Pannebecker’s club members enjoy a float trip in Montana.
When Vicki Pannebecker realized that a magazine profile interview might involve discussing a little of her private life as well as her professional career, this director of Journeys at Eagle Bank and Trust of Missouri in St. Louis was immediately forthright.
“I have to tell you that my daughter was killed in an automobile accident 12 years ago,” she said. “There is no way I can do this without including Jamie.”
We told Pannebecker we would be privileged for her to share this painful part of her life. As we soon learned, Jamie, whom Pannebecker described as “forever 11 years old,” was also a blessedly wonderful part of her life.
And as bank directors can relate, if not with their own heartbreak, then with the heartbreak of their members, bank travel has been a part of the healing process for Pannebecker that continues to this day.
Part of Her Journey
In 1986, Pannebecker was working for a bank that was about to start a travel program. She said to the new director, “If you don’t ever want to do this, let me know.”
A few years later, she was offered that golden opportunity at another bank.
“Aren’t I lucky? Organizing travel and leading these wonderful people around the country and the world continues to be a job of a lifetime,” she said.
Pannebecker’s current program, Journeys, is a membership-based loyalty club with a variety of bank program discounts. More than 2,200 households are invited to take advantage of three international and domestic extended excursions, three weeklong journeys, five day trips and three festive events every year.
Although this seasoned traveler typically enjoys smooth sailing during her travels to favorite destinations like New Zealand, the Canadian Rockies, Kenya and festive Germany during Oktoberfest, she has a repertoire of humorous stories.
“I had 60 people going on a Panama cruise, and we left here in the middle of a blizzard. Because of air cancellations, we were split up in three groups and sent different directions with hopes we would all meet in a hotel in Florida. Twenty-four hours after we left, I walked bleary-eyed into the hotel at 1:30 a.m. and saw two of our ladies in the lobby who had been waiting hours for me to arrive.
“They wouldn’t go to their room because they were given a queen-size bed instead of two twins. I guess it never occurred to them to ask hotel management themselves if they had another room — they waited for me,” Pannebecker said with a laugh.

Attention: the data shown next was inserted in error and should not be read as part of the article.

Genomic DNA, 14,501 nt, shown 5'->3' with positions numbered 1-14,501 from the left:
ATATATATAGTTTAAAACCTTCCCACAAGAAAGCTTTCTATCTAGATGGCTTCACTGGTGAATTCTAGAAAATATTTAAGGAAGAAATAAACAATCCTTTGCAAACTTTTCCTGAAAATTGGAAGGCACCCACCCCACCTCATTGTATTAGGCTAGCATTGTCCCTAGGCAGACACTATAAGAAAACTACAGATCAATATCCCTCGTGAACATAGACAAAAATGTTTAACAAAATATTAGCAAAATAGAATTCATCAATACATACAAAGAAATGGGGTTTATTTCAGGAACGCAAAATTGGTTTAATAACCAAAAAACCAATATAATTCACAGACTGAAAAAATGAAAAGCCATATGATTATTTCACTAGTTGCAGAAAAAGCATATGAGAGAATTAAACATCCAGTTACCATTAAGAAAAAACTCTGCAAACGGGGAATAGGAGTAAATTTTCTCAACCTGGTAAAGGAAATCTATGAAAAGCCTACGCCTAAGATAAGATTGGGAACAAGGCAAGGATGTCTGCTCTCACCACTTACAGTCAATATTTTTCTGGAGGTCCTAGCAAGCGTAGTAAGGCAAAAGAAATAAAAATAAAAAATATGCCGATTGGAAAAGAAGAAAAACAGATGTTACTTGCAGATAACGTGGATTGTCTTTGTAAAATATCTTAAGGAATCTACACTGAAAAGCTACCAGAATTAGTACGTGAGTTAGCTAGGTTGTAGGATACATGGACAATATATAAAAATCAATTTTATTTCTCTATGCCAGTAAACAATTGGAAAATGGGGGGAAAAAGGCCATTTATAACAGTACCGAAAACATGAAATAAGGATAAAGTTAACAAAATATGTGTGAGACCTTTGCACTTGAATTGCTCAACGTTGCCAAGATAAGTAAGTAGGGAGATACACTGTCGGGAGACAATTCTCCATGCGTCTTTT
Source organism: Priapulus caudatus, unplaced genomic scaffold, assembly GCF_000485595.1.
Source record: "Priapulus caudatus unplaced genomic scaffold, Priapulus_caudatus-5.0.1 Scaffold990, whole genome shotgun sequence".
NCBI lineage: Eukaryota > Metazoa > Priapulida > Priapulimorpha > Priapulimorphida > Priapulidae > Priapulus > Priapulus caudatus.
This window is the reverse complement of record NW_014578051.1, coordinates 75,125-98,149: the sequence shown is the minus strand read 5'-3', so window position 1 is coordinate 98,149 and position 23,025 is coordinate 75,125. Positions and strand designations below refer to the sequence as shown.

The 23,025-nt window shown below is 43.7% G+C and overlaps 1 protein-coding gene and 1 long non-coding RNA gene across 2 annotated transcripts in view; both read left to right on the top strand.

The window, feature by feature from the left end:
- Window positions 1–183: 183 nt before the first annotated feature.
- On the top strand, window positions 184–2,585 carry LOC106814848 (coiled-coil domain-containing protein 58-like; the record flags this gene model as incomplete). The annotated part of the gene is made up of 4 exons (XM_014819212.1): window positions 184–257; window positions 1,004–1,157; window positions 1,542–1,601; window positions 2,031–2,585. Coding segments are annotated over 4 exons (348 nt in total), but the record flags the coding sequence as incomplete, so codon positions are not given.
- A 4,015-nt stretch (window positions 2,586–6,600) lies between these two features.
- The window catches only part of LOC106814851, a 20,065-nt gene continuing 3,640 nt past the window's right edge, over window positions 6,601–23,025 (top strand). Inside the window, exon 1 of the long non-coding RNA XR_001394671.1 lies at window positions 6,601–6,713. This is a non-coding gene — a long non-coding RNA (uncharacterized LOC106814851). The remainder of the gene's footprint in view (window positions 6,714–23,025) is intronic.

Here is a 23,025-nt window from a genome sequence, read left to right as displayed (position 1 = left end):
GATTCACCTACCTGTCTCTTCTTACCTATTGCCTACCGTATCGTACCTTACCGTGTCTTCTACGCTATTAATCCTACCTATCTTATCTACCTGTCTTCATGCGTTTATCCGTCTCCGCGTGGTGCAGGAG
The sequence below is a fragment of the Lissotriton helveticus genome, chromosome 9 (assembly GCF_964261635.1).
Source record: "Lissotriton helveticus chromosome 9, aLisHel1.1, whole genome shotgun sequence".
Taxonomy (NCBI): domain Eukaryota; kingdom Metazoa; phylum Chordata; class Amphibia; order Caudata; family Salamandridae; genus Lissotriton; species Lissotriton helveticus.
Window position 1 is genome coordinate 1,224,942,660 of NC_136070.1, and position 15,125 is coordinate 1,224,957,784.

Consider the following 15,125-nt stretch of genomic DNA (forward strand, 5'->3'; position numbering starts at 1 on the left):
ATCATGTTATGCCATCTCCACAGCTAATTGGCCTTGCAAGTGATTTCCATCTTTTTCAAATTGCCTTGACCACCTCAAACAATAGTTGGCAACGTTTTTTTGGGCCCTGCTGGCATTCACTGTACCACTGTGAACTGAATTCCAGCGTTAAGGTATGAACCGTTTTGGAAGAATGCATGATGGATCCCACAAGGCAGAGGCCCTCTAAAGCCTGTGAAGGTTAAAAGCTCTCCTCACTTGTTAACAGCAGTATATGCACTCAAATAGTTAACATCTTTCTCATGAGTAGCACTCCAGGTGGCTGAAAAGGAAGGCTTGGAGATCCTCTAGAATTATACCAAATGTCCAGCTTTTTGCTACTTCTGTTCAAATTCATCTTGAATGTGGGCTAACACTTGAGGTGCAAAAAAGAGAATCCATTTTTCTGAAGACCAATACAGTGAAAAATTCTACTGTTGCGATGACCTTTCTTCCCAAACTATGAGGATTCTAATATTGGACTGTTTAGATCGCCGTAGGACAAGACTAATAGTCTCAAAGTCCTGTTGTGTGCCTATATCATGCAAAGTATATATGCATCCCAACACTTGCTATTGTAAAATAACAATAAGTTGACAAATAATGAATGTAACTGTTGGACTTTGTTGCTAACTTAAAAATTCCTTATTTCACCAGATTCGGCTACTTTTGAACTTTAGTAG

“On another excursion to Montana, we had nine people who were all over the age of 70 in a raft on the Flathead River,” she continued. “A raft ahead of us was full of young people, and one of those young guys fell out, and his group couldn’t manage to retrieve him. The situation was rather perilous, and our tour guide immediately barked out directions for us, and we picked him up — it was terrific.
“The story got around, and we were applauded when we arrived at the end of our trip. Our tour guide even presented us all with a roll of Life Savers. It continues to be one of our favorite travel stories.”
Pannebecker’s group is especially fond of day trips that combine fun and education.
“We have an Italian part of St. Louis we call ‘The Hill.’ We had a tour guide that knew Jack Buck, Joe Garagiola and others who grew up there, and what a treat to relive their lives through this entertaining guide. We also did a wine tour in southeast Missouri that was not only delicious but interesting as they showed us what wines to pair with chocolate, fruit and other treats.
“Our mystery trips are also big hits, especially when the convention and visitors bureaus assist, as they did for our ethnic tour in Omaha, Nebraska, where every day was a new ethnic adventure,” she said. “I also use www.roadsideamerica.com for fun places to stop, from the world’s biggest tire in Allen Park, Michigan, to the Garden of Eden in Missouri.”